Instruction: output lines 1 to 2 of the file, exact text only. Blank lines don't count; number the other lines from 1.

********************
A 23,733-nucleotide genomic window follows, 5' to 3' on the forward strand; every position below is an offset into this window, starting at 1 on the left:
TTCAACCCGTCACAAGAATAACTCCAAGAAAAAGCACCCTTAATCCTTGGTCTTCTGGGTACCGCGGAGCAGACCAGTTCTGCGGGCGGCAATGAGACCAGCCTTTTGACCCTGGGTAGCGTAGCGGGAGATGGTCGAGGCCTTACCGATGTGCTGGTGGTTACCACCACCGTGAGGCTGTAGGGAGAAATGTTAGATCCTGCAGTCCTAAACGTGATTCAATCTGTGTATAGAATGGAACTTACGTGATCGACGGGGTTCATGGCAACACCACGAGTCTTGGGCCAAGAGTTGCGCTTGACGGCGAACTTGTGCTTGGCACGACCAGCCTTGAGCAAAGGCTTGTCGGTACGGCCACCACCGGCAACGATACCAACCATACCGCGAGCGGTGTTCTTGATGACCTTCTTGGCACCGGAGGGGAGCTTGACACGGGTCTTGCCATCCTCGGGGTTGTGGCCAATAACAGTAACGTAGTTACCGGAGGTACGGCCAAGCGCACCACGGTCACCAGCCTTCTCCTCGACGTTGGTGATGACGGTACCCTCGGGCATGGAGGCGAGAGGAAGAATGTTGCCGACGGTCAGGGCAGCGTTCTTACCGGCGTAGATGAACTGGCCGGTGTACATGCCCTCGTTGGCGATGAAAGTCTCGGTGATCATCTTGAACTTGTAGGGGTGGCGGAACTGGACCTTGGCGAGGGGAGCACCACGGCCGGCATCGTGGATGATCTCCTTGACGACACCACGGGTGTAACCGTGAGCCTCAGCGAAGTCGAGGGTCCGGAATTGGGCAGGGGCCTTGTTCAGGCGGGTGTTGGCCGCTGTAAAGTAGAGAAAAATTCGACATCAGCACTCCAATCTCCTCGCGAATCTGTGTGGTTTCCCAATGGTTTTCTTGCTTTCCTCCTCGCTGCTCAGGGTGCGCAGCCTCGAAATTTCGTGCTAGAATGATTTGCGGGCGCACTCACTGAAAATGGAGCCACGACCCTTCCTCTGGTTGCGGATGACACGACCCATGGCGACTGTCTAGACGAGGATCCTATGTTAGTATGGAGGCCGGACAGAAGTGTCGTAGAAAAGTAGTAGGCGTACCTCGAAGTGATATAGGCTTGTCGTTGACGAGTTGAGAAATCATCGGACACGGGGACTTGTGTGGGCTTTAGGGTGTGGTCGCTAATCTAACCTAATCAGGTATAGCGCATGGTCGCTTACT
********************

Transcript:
A 23,733-nucleotide genomic window follows, 5' to 3' on the forward strand; every position below is an offset into this window, starting at 1 on the left:
TTCAACCCGTCACAAGAATAACTCCAAGAAAAAGCACCCTTAATCCTTGGTCTTCTGGGTACCGCGGAGCAGACCAGTTCTGCGGGCGGCAATGAGACCAGCCTTTTGACCCTGGGTAGCGTAGCGGGAGATGGTCGAGGCCTTACCGATGTGCTGGTGGTTACCACCACCGTGAGGCTGTAGGGAGAAATGTTAGATCCTGCAGTCCTAAACGTGATTCAATCTGTGTATAGAATGGAACTTACGTGATCGACGGGGTTCATGGCAACACCACGAGTCTTGGGCCAAGAGTTGCGCTTGACGGCGAACTTGTGCTTGGCACGACCAGCCTTGAGCAAAGGCTTGTCGGTACGGCCACCACCGGCAACGATACCAACCATACCGCGAGCGGTGTTCTTGATGACCTTCTTGGCACCGGAGGGGAGCTTGACACGGGTCTTGCCATCCTCGGGGTTGTGGCCAATAACAGTAACGTAGTTACCGGAGGTACGGCCAAGCGCACCACGGTCACCAGCCTTCTCCTCGACGTTGGTGATGACGGTACCCTCGGGCATGGAGGCGAGAGGAAGAATGTTGCCGACGGTCAGGGCAGCGTTCTTACCGGCGTAGATGAACTGGCCGGTGTACATGCCCTCGTTGGCGATGAAAGTCTCGGTGATCATCTTGAACTTGTAGGGGTGGCGGAACTGGACCTTGGCGAGGGGAGCACCACGGCCGGCATCGTGGATGATCTCCTTGACGACACCACGGGTGTAACCGTGAGCCTCAGCGAAGTCGAGGGTCCGGAATTGGGCAGGGGCCTTGTTCAGGCGGGTGTTGGCCGCTGTAAAGTAGAGAAAAATTCGACATCAGCACTCCAATCTCCTCGCGAATCTGTGTGGTTTCCCAATGGTTTTCTTGCTTTCCTCCTCGCTGCTCAGGGTGCGCAGCCTCGAAATTTCGTGCTAGAATGATTTGCGGGCGCACTCACTGAAAATGGAGCCACGACCCTTCCTCTGGTTGCGGATGACACGACCCATGGCGACTGTCTAGACGAGGATCCTATGTTAGTATGGAGGCCGGACAGAAGTGTCGTAGAAAAGTAGTAGGCGTACCTCGAAGTGATATAGGCTTGTCGTTGACGAGTTGAGAAATCATCGGACACGGGGACTTGTGTGGGCTTTAGGGTGTGGTCGCTAATCTAACCTAATCAGGTATAGCGCATGGTCGCTTACT